The first economic analysis of growing genetically modified crops on a wide scale has found that the biggest winners were the farmers who decided not to grow them.

The study, which looked at maize yields in the corn belt of the United States, found that farmers who continued to grow conventional crops actually earned more money over a 14-year period than those who cultivated GM varieties.

The article then tries to say they nonetheless benefited from genetic modification:
All farmers benefited from the significantly lower level of pests that came about after the introduction of GM maize to the US in 1996, but the conventional farmers who continued to cultivate non-GM varieties also benefited financially from not having to pay the extra costs of purchasing GM seeds.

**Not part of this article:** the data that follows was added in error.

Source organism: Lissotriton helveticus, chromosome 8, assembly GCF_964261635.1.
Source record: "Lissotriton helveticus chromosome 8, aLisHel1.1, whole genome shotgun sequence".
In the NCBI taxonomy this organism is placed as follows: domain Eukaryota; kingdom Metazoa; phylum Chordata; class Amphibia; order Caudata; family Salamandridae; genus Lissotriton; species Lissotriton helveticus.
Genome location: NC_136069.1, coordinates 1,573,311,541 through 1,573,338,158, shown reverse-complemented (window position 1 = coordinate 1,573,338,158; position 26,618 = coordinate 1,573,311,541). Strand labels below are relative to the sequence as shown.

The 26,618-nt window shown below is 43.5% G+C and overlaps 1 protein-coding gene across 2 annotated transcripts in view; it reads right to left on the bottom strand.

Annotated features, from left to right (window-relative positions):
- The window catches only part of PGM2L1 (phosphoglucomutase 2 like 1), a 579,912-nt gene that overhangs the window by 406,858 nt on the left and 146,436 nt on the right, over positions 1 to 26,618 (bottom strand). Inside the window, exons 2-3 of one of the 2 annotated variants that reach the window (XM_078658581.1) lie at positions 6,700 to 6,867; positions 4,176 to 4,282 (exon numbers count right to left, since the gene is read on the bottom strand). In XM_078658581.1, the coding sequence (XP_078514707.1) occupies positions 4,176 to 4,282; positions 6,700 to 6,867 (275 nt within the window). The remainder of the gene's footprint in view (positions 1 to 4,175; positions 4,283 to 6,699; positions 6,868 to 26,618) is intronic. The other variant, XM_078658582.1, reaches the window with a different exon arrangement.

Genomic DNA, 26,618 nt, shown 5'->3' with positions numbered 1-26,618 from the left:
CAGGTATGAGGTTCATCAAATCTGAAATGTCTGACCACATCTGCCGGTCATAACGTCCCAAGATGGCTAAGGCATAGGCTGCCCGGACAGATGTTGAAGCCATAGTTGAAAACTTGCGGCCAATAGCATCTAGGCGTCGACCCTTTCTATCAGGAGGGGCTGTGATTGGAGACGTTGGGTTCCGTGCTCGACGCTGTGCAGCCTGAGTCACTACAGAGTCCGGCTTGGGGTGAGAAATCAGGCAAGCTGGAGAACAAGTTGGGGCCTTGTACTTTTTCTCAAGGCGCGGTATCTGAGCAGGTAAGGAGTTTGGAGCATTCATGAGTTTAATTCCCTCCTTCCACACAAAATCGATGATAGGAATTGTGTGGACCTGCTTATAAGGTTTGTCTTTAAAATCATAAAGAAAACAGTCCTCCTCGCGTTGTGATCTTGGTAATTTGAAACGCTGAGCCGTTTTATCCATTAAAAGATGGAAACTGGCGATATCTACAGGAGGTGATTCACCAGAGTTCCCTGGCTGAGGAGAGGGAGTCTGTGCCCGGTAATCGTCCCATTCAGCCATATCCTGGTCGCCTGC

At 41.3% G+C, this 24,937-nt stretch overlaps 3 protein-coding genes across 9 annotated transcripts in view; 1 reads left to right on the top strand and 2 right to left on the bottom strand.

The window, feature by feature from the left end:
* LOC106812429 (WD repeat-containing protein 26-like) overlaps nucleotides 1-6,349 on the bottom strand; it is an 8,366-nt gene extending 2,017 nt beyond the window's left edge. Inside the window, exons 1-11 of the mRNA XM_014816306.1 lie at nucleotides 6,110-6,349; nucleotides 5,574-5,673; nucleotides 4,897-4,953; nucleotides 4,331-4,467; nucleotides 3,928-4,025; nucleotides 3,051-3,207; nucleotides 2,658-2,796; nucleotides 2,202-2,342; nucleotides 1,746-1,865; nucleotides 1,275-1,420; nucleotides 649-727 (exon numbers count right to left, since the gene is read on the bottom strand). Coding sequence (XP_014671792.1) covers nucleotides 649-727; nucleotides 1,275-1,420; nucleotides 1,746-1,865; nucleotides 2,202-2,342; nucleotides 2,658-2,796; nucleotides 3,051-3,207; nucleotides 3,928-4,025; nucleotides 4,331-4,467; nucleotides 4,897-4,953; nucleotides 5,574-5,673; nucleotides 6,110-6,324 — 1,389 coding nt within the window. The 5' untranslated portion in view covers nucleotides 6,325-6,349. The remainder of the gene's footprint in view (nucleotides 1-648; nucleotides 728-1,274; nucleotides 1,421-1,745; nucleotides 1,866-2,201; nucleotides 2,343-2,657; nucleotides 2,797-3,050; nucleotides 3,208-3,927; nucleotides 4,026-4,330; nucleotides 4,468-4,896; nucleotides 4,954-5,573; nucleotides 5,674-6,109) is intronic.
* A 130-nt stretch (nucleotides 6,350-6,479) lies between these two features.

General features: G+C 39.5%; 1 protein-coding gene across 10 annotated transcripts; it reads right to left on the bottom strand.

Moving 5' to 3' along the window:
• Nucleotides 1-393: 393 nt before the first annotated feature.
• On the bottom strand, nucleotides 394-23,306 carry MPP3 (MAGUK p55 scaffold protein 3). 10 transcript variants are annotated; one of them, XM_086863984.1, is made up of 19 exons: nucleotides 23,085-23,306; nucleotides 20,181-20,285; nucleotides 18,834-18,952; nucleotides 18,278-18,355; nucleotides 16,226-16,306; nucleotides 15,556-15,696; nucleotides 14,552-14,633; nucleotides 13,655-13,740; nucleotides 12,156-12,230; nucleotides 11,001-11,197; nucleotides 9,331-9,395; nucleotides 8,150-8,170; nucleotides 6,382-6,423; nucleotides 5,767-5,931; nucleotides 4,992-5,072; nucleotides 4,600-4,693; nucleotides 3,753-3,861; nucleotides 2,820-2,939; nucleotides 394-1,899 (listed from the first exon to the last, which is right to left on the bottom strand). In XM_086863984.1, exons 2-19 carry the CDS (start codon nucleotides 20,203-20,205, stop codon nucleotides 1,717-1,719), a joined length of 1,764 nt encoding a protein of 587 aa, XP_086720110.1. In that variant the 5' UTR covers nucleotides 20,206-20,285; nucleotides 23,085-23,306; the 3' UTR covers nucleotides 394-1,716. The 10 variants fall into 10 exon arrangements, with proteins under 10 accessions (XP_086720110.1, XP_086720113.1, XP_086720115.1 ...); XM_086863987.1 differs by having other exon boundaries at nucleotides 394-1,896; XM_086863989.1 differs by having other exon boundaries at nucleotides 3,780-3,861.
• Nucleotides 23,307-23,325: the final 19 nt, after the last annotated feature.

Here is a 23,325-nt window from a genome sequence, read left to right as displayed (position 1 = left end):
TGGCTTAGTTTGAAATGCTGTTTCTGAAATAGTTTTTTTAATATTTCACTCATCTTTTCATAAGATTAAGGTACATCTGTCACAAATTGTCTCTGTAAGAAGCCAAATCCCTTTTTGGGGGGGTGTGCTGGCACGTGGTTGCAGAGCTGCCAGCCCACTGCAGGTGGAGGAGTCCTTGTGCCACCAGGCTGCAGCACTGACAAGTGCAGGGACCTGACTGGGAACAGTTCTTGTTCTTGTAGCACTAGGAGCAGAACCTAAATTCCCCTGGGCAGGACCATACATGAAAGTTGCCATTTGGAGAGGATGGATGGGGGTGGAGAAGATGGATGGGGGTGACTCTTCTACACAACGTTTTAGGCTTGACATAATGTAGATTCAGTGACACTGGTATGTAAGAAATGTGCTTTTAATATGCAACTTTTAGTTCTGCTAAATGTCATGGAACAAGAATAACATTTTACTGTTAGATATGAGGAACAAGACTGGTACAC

Um, what about not having to pay for the pesticides that go with the GM seeds? The study’s author admits they didn’t study that sort of thing:
“Additionally, environmental benefits from corn borer suppression are likely occurring, such as less insecticide use, but these benefits have yet to be documented,” Dr Hutchinson said.
The Telegraph spelled his name wrong. This appears to be the actual report:
Areawide Suppression of European Corn Borer with Bt Maize Reaps Savings to Non-Bt Maize Growers
W. D. Hutchison, E. C. Burkness, P. D. Mitchell, R. D. Moon, T. W. Leslie, S. J. Fleischer, M. Abrahamson, K. L. Hamilton, K. L. Steffey, M. E. Gray, R. L. Hellmich, L. V. Kaster, T. E. Hunt, R. J. Wright, K. Pecinovsky, T. L. Rabaey, B. R. Flood, and E. S. Raun (8 October 2010)
Science 330 (6001), 222. [DOI: 10.1126/science.1190242]
The full text is behind a paywall, but the abstract concludes with: